How big are the effects? Following Armstrong6, effects are difficult to detect. Indeed, there seems to be little evidence except for a number of simulations undertaken by DG ECFIN on the benefits of coordination in the EU. In these, the biggest effects can be observed for R&D, ranging from 20% to 50% of the overall effect. By comparison, the effect for skills is estimated to be just 5%.7

In view of both the characterisation as an externality or as a public good and the size of the spillover effect, the case for coordination is straightforward. Not surprisingly, R&D expenditures receive much political attention at the European level.

Spillover effects which are not public goods or externalities occur whenever a reform generates changes in relative prices or demand which are felt in other sectors of the economy and thus generate additional income in these sectors. Cases in point are demand-stimulating policies such as tax reductions. In an open economy, such measures will not only boost domestic demand but also import demand.8 They will be discussed below.

Complementarities of Reforms

Following the above terminology, some complementarities can best be conceived as bi-directional spillover effects. R&D expenditures and policies to enhance the skills of workers, for instance, are complementary in that R&D which leads to new products or services needs skilled workers to produce these.9 But while valid, the issue is most likely of greater relevance within a country than between countries. Thus although R&D and education policies should be coordinated, EU-level coordination of R&D does not enjoy precedence over national coordination. In fact, the opposite is equally plausible in view of the above simulation results for skills.

In some instances, however, complementarities are better understood without recourse to externalities or public goods. This is the case when a policy measure contributes directly and intentionally to the effectiveness of another policy measure and vice versa. Complementarities so conceived exist for example between measures which facilitate entrepreneurship and R&D expenditures. The commercial exploitation of innovations often takes place in newly founded enterprises, while (public) R&D expenditures are particularly important for SMEs which cannot afford large-scale research and thus depend on research undertaken by public research institutions. Another argument maintains that Community action complements policy actions at the national level.10 Thus financial market integration is complementary to efforts to reduce administrative entry barriers. Note, however, that here the need for coordination at the European level does not primarily result from mutual spillovers but from the fact that some competences rest with the Union while others remain with Member States. Thus coordination between Member States tends to be a by-product.

Before turning to macroeconomic spillovers, I shall briefly discuss complementarities between product and labour market reforms, since these have attracted considerable attention.11 The argument here is that product market liberalisation aims at inducing more competition in product markets, which leads to lower prices and increased demand, thereby boosting demand for resources. Increased factor demand induces upward pressure on wages and puts a brake on the expansion of output. Hence, labour market reforms which augment the elasticity of labour supply help to dampen price increases and enhance the effects of liberalising the product market.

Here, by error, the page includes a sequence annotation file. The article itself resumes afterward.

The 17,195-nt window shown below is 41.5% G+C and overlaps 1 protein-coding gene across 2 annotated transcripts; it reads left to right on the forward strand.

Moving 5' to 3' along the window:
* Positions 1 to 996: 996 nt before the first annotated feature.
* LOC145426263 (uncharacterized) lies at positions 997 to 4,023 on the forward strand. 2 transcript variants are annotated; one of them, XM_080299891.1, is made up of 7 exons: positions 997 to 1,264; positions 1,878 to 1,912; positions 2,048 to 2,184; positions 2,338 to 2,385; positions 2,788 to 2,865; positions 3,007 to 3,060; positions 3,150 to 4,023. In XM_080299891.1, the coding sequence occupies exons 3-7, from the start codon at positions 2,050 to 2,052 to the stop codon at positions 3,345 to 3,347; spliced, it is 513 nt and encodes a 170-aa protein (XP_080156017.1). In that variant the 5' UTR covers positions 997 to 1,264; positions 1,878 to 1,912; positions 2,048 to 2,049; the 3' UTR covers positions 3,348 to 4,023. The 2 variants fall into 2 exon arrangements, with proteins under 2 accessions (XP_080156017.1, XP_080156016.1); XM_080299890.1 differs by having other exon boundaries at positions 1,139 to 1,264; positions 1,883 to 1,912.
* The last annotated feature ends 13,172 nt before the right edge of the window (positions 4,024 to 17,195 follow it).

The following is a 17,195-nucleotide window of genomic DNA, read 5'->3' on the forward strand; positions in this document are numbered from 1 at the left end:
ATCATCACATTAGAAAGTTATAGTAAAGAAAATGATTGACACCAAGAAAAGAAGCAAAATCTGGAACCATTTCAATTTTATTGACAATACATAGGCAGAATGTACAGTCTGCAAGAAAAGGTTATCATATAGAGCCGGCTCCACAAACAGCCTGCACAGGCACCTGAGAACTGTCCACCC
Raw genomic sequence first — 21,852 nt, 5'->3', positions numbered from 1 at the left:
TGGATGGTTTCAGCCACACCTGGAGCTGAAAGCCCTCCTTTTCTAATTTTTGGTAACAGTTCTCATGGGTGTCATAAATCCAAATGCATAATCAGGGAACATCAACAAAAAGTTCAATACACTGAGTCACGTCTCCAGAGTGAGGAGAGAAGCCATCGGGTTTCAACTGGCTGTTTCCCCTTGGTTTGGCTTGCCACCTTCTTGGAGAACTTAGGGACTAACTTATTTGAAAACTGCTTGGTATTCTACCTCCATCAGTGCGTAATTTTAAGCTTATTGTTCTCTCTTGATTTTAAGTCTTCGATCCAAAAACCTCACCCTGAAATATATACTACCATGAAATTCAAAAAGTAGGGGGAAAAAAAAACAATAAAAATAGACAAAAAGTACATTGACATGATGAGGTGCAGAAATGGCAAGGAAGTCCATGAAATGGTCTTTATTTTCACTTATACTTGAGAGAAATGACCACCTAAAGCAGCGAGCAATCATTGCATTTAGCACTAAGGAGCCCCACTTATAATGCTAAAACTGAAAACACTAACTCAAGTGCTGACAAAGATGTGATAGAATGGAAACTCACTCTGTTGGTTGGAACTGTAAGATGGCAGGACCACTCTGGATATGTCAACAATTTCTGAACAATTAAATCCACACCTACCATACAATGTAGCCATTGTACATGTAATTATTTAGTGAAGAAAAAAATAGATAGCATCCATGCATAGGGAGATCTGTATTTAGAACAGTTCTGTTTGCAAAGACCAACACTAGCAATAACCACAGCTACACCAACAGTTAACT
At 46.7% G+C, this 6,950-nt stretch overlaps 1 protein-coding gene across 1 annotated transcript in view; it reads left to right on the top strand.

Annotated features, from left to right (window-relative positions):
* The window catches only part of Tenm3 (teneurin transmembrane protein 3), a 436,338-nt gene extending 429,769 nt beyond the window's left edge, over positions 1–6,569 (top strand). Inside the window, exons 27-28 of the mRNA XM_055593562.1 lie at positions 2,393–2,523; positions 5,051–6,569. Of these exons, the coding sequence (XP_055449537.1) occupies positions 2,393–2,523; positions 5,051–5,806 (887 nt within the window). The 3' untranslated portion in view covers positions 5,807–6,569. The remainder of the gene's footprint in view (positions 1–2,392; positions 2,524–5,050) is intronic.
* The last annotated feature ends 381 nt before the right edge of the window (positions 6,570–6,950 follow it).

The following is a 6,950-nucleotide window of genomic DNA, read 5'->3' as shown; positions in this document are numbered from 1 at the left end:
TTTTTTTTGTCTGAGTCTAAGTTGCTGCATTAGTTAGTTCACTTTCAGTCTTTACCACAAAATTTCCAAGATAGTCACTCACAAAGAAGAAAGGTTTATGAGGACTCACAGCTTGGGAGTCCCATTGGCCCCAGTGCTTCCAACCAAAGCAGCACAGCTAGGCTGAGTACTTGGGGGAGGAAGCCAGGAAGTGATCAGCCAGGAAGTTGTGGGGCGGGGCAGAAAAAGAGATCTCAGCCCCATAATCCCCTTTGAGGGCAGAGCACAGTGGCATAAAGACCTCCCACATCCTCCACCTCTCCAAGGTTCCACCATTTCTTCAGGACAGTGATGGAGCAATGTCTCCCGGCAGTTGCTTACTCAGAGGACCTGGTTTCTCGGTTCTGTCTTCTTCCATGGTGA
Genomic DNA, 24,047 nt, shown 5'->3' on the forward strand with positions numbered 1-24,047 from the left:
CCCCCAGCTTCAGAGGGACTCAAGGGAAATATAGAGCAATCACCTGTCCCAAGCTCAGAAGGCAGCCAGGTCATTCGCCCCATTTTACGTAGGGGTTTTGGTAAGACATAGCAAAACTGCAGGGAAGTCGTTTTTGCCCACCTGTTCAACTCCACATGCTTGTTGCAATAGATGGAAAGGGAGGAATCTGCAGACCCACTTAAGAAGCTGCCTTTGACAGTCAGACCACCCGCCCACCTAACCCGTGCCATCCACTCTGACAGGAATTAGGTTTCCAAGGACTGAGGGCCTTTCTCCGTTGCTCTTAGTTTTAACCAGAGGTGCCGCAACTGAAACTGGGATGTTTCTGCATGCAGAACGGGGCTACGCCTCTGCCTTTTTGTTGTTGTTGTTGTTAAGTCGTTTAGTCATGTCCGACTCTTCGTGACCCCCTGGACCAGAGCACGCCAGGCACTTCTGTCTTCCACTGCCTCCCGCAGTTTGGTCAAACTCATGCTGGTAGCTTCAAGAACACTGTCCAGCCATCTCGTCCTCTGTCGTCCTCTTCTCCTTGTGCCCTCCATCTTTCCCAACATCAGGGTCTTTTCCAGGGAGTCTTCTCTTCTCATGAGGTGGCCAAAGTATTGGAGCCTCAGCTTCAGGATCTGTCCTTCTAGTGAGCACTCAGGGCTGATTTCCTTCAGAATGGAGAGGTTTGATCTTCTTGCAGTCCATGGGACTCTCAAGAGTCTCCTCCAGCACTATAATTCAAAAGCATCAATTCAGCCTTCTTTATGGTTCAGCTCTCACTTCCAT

A similar relationship holds for the impact of labour market deregulation at different levels of product market regulation. Accordingly, lower product market regulation increases the elasticity of demand. This boosts the impact of real wages on output and factor demand and makes wage moderation more effective. Alternatively, reforming labour markets may aim at boosting labour supply.12 In this case, product market reforms facilitate labour market reforms if increased competition in product markets dampens prices and thus in part compensates the pressure on nominal and real wages.

To summarise, several complementarities between product and labour market reforms exist. But there is little to suggest that coordination at the Community level is required beyond the exchange of information on best practice. All potential effects call first and foremost for more coordination among national policies. That picture changes once we look at macro-interdependencies.

Macroeconomic Interdependencies

Microeconomic Reforms and the Macroeconomic Environment

In the macroeconomic domain, there are a number of important spillovers which may or may not call for coordination. Obviously, there are interdependencies between microeconomic reforms and the macroeconomic environment. Thus a favourable macroeconomic environment, in particular strong growth, should facilitate R&D and thus innovation in that growth may alleviate liquidity constraints due to malfunctioning capital markets. Such liquidity constraints can be relevant for investment in intangibles such as R&D. Conversely, R&D and innovations resulting from R&D are a major source of productivity and GDP growth. Aghion et al. underline the significance of these interdependencies from an empirical point of view.13